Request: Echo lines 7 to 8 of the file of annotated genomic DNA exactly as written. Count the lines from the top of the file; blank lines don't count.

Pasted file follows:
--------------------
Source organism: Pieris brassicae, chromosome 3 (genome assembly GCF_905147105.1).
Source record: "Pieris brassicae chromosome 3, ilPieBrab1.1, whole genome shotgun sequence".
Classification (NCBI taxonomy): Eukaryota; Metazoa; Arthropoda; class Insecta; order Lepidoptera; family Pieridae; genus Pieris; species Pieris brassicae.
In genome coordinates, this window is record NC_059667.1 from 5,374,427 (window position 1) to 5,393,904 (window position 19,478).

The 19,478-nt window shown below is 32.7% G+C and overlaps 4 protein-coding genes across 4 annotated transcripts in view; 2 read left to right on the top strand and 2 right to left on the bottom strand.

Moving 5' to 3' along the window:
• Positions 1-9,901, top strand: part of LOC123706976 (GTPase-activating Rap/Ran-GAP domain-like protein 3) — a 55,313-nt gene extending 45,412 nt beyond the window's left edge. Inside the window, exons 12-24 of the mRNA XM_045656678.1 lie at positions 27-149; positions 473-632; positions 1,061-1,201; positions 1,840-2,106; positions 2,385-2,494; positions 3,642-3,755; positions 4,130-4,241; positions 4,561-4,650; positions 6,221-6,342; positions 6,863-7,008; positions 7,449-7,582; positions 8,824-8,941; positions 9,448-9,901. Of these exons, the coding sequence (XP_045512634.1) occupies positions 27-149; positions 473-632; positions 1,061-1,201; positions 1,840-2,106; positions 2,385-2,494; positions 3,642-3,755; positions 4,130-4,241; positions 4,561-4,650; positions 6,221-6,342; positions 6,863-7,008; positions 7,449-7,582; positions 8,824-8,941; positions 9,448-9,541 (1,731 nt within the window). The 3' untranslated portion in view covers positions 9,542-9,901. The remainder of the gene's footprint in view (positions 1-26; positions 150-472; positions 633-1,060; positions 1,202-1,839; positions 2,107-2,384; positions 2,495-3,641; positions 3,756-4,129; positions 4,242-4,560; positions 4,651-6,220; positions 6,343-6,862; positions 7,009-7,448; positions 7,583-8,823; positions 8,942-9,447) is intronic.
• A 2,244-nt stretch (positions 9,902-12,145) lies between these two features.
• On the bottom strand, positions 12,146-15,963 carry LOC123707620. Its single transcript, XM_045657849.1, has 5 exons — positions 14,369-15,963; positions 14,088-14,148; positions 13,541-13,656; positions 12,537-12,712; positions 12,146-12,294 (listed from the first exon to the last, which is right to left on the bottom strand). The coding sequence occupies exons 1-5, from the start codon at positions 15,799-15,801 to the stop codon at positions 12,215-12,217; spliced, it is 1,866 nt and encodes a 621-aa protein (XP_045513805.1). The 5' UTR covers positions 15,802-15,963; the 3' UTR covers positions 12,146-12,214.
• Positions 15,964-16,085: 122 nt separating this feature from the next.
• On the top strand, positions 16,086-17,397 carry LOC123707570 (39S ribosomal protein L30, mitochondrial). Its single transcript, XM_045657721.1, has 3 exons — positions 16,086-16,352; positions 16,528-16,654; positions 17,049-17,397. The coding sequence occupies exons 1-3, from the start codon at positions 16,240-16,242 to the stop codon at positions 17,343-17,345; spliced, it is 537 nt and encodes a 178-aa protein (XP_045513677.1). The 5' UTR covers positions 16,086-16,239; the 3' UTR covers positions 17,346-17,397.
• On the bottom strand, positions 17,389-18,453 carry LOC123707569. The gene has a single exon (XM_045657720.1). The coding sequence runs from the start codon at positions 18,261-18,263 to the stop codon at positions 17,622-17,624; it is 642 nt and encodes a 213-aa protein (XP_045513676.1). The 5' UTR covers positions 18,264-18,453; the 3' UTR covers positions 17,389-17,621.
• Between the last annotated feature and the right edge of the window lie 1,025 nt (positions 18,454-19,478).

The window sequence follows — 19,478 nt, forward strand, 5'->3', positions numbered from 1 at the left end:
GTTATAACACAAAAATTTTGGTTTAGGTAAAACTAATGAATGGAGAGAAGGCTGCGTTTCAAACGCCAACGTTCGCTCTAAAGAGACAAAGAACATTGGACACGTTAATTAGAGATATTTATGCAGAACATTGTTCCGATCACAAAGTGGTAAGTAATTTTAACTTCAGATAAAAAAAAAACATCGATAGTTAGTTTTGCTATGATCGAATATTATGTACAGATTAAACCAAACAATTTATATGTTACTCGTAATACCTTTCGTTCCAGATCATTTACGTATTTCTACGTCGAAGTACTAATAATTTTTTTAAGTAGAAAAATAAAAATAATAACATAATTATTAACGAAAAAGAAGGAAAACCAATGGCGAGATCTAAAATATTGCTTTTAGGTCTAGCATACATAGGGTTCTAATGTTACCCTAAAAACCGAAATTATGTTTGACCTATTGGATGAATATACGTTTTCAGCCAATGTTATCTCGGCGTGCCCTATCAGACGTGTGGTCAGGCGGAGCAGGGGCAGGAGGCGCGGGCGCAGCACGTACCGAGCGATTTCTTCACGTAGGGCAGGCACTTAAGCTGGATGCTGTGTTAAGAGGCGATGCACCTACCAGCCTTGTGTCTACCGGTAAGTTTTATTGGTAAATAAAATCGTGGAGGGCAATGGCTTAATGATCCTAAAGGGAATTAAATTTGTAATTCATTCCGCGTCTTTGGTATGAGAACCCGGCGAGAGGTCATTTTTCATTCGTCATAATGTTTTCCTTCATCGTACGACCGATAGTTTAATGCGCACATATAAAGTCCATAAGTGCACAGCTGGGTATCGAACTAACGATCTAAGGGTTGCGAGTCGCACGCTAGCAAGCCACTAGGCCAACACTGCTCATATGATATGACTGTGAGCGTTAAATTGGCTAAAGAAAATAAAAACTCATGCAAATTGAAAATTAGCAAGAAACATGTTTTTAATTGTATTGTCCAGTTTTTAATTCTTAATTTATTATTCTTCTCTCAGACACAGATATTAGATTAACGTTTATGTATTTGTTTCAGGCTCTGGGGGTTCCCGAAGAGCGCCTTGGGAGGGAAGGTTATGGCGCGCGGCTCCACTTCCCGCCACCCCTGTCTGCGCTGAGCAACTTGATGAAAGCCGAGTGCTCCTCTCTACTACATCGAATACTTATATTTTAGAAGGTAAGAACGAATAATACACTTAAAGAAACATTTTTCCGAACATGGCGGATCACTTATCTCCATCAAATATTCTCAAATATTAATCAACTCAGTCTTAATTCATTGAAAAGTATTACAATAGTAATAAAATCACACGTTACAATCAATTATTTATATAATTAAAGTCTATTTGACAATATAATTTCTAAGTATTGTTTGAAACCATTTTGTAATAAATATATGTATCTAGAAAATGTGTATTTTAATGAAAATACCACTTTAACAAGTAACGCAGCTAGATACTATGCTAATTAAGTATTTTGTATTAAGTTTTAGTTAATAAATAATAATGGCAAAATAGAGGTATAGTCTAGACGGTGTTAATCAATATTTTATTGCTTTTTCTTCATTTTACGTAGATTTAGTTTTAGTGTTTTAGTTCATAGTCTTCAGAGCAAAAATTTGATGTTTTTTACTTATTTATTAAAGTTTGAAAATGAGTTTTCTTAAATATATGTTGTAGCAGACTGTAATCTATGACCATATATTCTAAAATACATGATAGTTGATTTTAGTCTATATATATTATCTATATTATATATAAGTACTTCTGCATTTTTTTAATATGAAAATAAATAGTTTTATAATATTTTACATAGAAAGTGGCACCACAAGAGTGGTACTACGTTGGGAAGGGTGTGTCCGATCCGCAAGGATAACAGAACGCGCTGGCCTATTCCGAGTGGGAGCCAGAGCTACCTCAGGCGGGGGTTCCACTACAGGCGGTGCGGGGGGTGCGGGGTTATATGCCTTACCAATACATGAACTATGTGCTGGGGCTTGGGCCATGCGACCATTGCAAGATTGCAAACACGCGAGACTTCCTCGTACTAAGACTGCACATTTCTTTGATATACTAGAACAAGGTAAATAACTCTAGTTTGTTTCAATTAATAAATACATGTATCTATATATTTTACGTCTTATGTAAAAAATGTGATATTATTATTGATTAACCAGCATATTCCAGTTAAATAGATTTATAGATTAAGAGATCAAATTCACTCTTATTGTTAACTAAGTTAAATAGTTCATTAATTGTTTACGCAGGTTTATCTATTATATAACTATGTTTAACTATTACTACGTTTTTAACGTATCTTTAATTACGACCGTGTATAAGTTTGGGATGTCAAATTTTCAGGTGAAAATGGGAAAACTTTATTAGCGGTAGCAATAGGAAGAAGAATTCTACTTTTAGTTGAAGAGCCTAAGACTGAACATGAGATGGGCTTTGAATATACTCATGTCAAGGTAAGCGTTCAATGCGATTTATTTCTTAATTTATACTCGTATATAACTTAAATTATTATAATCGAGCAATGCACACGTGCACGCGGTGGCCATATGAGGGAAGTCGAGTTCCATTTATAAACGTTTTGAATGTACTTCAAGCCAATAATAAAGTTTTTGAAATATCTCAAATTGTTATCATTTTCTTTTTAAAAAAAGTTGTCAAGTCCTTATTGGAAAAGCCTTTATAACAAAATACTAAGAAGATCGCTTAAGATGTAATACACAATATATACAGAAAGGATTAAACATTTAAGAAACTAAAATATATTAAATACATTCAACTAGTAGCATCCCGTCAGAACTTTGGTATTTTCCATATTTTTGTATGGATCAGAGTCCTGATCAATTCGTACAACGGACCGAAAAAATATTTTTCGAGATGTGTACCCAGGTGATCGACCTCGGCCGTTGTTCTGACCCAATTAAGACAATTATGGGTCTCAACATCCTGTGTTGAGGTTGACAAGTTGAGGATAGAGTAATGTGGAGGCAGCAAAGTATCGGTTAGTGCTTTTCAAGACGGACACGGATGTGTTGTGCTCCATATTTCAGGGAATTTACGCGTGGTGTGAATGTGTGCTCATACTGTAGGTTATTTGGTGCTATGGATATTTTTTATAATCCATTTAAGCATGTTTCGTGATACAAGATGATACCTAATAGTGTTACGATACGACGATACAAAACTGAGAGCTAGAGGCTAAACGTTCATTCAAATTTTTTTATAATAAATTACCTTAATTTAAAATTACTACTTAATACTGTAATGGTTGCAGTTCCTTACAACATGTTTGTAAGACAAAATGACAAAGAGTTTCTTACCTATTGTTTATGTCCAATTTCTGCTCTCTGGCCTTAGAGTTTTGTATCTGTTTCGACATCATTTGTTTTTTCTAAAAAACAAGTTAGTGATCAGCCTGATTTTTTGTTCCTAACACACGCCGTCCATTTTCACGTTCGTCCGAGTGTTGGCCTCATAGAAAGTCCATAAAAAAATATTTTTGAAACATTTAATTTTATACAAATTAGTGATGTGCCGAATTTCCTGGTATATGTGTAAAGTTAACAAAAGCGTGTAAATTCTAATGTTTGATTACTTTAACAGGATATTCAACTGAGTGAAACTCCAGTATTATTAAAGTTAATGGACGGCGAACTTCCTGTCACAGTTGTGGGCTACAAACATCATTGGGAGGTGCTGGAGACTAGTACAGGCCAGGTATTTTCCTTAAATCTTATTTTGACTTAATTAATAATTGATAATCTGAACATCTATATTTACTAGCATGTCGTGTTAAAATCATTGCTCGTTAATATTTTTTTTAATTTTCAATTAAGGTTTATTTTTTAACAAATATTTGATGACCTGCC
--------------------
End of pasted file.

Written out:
• Positions 1-9,901, top strand: part of LOC123706976 (GTPase-activating Rap/Ran-GAP domain-like protein 3) — a 55,313-nt gene extending 45,412 nt beyond the window's left edge. Inside the window, exons 12-24 of the mRNA XM_045656678.1 lie at positions 27-149; positions 473-632; positions 1,061-1,201; positions 1,840-2,106; positions 2,385-2,494; positions 3,642-3,755; positions 4,130-4,241; positions 4,561-4,650; positions 6,221-6,342; positions 6,863-7,008; positions 7,449-7,582; positions 8,824-8,941; positions 9,448-9,901. Of these exons, the coding sequence (XP_045512634.1) occupies positions 27-149; positions 473-632; positions 1,061-1,201; positions 1,840-2,106; positions 2,385-2,494; positions 3,642-3,755; positions 4,130-4,241; positions 4,561-4,650; positions 6,221-6,342; positions 6,863-7,008; positions 7,449-7,582; positions 8,824-8,941; positions 9,448-9,541 (1,731 nt within the window). The 3' untranslated portion in view covers positions 9,542-9,901. The remainder of the gene's footprint in view (positions 1-26; positions 150-472; positions 633-1,060; positions 1,202-1,839; positions 2,107-2,384; positions 2,495-3,641; positions 3,756-4,129; positions 4,242-4,560; positions 4,651-6,220; positions 6,343-6,862; positions 7,009-7,448; positions 7,583-8,823; positions 8,942-9,447) is intronic.
• A 2,244-nt stretch (positions 9,902-12,145) lies between these two features.